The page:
Kevin Baxter of the LA Times really drew my ire with his article about Friday's game. It begins thusly:
There are less than seven shopping days until baseball's trade deadline. And if you're wondering what's on the Dodgers' shopping list, Friday's 6-3 loss to the Florida Marlins provided a not-so-subtle hint.
Think pitching. Specifically in the bullpen, where a mostly young group of Dodger relievers are beginning to show their age.
Yes, the bullpen had a bad night Friday against the Marlins. It happens, even to the best of teams. The Dodgers, in fact, have been the best of teams, almost all season, and currently have the very best record in baseball at 61-35. But even the best team can improve. However, the bullpen, which is "beginning to show their age," according to Baxter, has performed thusly:
That doesn't look to me like a bullpen that is imploding. In fact that looks like one of the best bullpens in the league. Baxter goes on:
So while the Dodgers entered the weekend with a bullpen ERA of 3.19, the best in baseball, those arms haven't always provided relief. Troncoso has given up more hits than innings pitched in July. Leach has an 8.10 ERA in nine appearances this month and McDonald has given up five runs in seven innings.
This really bugs me. His sentence should have ended with the fact that the Dodgers have the best bullpen ERA in baseball. They "haven't always provided relief?" Who does? If they did, maybe their ERA would be 0.00! Relievers pitch so few innings, any short period of time can provide big fluctuations and misleading numbers. Looking at the three examples Baxter used:
- Yes, Troncoso has given up 12 hits in 10 innings in July. Dump him! He's unreliable! Troncoso had also given up no earned runs in 17 innings before tonight.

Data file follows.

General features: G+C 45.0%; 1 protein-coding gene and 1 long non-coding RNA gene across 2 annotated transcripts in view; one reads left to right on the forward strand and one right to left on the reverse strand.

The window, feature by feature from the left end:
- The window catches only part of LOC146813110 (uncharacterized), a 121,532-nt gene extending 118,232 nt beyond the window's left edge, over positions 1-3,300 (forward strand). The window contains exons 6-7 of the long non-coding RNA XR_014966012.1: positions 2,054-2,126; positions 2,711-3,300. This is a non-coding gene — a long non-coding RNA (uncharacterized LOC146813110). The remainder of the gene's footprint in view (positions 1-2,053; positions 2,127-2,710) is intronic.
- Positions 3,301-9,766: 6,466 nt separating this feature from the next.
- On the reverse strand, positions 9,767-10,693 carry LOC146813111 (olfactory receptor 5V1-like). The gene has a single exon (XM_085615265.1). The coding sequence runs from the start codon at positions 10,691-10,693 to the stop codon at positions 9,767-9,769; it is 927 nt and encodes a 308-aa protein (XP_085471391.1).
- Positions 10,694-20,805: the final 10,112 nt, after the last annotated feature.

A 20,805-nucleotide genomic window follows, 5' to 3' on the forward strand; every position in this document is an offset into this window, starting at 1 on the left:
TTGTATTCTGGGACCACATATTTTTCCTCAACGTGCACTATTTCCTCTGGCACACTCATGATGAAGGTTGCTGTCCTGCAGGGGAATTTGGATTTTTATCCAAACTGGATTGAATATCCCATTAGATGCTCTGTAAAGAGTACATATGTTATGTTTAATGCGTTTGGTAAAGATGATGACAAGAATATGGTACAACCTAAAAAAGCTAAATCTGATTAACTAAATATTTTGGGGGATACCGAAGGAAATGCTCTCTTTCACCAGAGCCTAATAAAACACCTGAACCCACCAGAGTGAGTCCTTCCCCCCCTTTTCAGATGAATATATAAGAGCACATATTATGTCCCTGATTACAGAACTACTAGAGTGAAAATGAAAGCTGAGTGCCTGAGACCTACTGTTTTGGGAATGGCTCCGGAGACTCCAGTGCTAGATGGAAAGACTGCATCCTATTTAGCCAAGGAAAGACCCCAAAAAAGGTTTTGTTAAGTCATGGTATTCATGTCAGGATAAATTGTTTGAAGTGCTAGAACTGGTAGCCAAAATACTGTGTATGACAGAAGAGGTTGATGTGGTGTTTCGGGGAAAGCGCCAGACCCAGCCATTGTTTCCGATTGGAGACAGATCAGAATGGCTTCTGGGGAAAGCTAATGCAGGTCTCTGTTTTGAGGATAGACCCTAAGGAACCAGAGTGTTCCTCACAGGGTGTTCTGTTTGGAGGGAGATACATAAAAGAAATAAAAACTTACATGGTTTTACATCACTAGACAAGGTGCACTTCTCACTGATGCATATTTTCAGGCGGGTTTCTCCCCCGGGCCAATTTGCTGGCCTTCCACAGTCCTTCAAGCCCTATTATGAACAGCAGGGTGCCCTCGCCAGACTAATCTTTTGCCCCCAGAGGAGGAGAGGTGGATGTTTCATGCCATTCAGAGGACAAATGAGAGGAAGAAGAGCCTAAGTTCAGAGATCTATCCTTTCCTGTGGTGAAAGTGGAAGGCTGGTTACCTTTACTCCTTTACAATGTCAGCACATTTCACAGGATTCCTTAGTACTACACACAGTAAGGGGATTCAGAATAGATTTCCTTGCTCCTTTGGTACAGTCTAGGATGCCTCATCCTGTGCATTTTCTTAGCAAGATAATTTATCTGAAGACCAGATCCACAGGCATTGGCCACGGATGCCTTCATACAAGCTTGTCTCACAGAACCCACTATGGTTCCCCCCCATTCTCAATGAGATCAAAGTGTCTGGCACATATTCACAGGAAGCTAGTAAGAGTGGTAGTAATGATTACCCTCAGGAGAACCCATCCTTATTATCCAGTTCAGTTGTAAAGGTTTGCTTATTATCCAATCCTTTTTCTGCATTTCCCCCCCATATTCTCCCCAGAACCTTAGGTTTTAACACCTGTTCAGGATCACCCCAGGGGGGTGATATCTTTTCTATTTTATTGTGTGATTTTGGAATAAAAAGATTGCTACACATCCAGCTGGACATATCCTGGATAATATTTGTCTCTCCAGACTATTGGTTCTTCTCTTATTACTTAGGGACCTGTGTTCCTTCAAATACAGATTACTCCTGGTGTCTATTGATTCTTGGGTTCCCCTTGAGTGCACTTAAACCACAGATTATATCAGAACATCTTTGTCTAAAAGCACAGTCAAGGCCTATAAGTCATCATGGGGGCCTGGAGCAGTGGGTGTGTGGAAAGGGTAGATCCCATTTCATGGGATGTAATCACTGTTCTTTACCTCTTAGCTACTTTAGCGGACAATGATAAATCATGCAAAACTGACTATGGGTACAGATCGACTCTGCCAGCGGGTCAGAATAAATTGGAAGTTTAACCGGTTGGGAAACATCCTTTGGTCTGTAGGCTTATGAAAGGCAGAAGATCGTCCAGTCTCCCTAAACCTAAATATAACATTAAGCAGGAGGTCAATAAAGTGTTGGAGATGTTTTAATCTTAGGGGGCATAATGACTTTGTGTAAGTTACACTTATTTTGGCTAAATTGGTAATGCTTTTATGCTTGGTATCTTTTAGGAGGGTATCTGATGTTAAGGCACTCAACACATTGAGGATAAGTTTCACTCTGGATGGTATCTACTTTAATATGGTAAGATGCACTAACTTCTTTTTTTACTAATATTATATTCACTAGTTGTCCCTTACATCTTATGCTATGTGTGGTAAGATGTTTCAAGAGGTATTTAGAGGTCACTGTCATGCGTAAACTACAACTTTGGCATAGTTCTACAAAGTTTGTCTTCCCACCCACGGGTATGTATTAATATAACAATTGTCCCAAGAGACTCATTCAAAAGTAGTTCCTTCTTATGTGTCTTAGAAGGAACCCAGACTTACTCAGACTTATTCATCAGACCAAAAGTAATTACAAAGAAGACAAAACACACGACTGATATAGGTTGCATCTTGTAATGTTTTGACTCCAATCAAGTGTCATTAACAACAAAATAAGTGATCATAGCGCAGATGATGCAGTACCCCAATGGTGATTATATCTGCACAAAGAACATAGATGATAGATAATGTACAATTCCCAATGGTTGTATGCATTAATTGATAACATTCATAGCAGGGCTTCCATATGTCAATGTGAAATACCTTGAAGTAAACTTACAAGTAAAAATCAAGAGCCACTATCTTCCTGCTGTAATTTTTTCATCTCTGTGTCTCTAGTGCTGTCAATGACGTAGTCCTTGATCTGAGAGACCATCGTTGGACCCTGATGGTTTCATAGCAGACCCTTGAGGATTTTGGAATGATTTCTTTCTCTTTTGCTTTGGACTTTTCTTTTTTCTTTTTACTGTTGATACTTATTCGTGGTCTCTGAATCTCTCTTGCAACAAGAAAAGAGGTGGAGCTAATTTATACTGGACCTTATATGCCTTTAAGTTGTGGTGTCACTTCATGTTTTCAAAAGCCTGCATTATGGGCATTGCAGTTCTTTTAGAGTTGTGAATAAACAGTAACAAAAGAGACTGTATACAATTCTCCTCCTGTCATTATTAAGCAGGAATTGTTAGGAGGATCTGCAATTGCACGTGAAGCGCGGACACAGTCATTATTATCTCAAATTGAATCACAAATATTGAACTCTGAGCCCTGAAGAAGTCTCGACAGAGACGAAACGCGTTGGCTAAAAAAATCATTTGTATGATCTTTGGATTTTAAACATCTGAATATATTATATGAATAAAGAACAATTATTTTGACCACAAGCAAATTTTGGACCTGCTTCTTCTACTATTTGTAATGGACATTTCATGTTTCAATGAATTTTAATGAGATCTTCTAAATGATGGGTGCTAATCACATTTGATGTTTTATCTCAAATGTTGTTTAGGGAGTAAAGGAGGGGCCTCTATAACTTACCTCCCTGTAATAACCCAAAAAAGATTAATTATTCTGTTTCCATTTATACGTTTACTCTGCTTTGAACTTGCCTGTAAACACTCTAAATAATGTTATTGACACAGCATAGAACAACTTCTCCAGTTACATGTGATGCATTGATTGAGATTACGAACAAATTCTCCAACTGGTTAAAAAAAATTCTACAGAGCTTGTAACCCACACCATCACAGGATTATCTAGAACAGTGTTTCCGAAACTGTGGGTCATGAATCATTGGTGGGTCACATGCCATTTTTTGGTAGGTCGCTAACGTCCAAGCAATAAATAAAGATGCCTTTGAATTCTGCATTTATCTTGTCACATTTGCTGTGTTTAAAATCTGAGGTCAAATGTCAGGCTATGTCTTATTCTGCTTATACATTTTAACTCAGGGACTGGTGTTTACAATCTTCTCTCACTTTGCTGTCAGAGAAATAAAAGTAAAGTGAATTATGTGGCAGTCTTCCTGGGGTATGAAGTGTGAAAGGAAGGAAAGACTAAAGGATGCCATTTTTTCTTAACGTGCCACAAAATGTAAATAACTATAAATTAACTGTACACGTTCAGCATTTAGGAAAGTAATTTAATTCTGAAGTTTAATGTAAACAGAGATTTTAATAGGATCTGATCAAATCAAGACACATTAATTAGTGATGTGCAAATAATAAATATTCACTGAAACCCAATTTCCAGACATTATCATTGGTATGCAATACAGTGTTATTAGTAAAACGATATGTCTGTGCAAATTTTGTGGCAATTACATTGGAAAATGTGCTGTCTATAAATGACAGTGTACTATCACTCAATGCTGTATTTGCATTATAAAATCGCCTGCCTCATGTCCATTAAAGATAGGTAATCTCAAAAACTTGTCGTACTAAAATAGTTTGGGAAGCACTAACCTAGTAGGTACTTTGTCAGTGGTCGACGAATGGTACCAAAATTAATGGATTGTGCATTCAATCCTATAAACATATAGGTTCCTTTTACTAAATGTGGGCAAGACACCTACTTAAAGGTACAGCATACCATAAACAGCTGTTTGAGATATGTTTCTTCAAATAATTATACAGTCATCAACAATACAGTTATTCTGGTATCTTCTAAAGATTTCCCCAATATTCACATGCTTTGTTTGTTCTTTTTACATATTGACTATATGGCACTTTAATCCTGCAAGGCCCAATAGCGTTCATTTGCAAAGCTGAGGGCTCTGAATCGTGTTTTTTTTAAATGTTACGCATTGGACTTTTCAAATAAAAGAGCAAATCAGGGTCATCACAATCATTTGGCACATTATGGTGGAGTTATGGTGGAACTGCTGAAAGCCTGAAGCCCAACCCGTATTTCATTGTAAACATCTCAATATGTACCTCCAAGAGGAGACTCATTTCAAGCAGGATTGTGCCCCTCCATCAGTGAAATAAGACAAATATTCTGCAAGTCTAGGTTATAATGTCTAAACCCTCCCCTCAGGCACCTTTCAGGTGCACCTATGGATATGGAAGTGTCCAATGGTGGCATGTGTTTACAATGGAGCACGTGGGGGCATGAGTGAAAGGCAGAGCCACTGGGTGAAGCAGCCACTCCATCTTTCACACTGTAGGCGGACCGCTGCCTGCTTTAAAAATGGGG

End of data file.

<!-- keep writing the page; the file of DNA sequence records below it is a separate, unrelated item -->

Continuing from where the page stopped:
- Yes, Leach's July ERA is high. It is actually 7.36 after his one out Friday night -- hey, since you updated Troncoso's stats with tonight's game, its only fair to do so here -- but more importantly, that is over all of 3.2 innings. Are we really concerned with 3.2 innings?
- McDonald has in fact given up 5 runs in 7 innings, but as a reliever on the season his ERA is 2.50.
Here is a look at the seven active pitchers currently residing in the Dodger bullpen, with their numbers in relief:
*FIP is short for Fielding Independent Pitching, an attempt to measure a pitcher's effectiveness based things he has control of: homers, walks, and strikeouts.
That is a damn good bullpen. I challenge you to find another bullpen with as many quality arms. This list doesn't even include Ronald Belisario (2.42 ERA, 3.00 FIP), scheduled to come back in a few weeks or so, nor does it include last year's Setup Man of the Year, Hong-Chih Kuo, who should be activated any day now. Nor does it include elite arms Scott Elbert or Josh Lindblom, who are plying their trade in Albuquerque, along with 38-year old Hyang-Nam Choi and his amazing 12.32 strikeouts per nine innings.
The Dodger bullpen has indeed pitched a lot of innings this season, but for most of the year the club has carried 12 and sometimes 13 pitchers. The work has been spread out more than most teams. The Dodger bullpen has a lot more depth than anyone is willing to admit.
Look, I'm not against improving the team, even by bringing in a reliever. But, relievers by nature are volatile; they fluctuate from year to year. The very good ones, of which there are few, are coveted, and thus come with a high cost. It is unreasonable to want to give up any type of prospects to bring in a reliever, especially since the Dodger bullpen is already so good.
I just wish everybody realized that.